Ford Adding 500 American Jobs to Chicago Manufacturing Plants

Workers build a Ford Focus on the assembly line at the Ford Motor Co.'s Michigan Assembly Plant.
Bill Pugliano/Getty Images
JOHN BINDER

Ford Motor Company is planning to add about 500 additional American jobs to its manufacturing plants in the Chicago metro area, executives have announced.

The multinational automaker is expected to invest about $1 billion in its Chicago, Illinois, manufacturing plants, a move that will result in 500 additional jobs at its facilities, CNBC notes:

The move will add 500 jobs at Ford’s Chicago-area Assembly and Stamping plants, bringing the total number of employees at the two factories to 5,800, the company said Thursday. Ford is building a new body shop and paint shop at the assembly plants and plans to make major changes to the final assembly area. The company also plans to install some new manufacturing technology, including 3D-printing tools and robots. [Emphasis added]

The United Auto Workers (UAW) union praised the announcement by Ford, calling it a “testament to the quality and hard work” of Ford’s union workers.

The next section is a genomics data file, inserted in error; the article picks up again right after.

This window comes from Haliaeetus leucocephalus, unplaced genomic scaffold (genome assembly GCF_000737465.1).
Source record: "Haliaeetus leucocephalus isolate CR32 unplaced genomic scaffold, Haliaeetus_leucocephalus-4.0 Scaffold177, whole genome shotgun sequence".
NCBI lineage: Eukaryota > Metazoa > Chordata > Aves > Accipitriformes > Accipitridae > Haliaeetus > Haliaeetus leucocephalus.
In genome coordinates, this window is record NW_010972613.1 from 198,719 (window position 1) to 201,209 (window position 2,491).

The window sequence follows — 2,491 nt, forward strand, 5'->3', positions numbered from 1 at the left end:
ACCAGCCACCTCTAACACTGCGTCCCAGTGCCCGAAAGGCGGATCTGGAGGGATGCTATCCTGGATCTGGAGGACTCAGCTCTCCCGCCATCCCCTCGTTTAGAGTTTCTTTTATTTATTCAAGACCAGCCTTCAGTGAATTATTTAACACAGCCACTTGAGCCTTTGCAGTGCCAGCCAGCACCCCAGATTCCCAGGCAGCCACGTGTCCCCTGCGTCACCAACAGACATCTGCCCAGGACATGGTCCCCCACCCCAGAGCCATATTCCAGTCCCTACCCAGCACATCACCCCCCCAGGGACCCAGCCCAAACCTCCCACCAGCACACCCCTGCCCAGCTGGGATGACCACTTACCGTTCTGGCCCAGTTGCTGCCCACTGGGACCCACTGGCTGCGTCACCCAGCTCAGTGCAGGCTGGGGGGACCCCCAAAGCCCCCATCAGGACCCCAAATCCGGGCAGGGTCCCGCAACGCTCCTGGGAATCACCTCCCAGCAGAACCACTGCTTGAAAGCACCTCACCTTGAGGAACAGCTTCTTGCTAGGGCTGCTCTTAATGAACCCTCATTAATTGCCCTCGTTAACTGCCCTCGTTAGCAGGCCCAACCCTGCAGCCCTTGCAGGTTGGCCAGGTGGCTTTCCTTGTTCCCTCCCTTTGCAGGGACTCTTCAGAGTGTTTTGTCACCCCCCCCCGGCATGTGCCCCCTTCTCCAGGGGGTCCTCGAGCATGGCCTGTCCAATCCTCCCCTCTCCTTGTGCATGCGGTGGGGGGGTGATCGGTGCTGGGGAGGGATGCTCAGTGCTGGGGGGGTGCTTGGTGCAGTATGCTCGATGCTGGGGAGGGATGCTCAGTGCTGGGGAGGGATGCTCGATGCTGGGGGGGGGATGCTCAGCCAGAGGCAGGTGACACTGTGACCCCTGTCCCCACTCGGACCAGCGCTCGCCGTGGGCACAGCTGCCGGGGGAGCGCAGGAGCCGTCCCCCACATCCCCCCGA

“Every day UAW Ford members head to work, proud of the products they build and the craftsmanship required in vehicles like the Explorer, Aviator and Police Interceptor,” Vice President of the UAW Ford Department Rory Gamble said in a statement.

“Ford’s investment announcement demonstrates a commitment to the dedication of UAW members in Chicago,” Gamble said.

While Ford increases American production for its Ford Explorer and Lincoln Aviator, General Motors (GM) has been laying off thousands of American workers in an effort to shift production to Mexico and China, where the multinational corporation will manufacture electric vehicles.

This year, GM is stopping production at four American plants, including Detroit-Hamtramck and Warren Transmission in Michigan, Lordstown Assembly in Ohio, and Baltimore Operations in Maryland. This is resulting in the layoff of at least 14,700 GM workers and 4,000 American white-collar workers with the company.

American manufacturing is vital to the U.S. economy, as every one manufacturing job supports an additional 7.4 American jobs in other industries. Decades of free trade, with deals like the North American Free Trade Agreement (NAFTA), have devastated American manufacturing and U.S. workers’ job prospects, as well as suppressed their wages.

John Binder is a reporter for Breitbart News. Follow him on Twitter at @JxhnBinder

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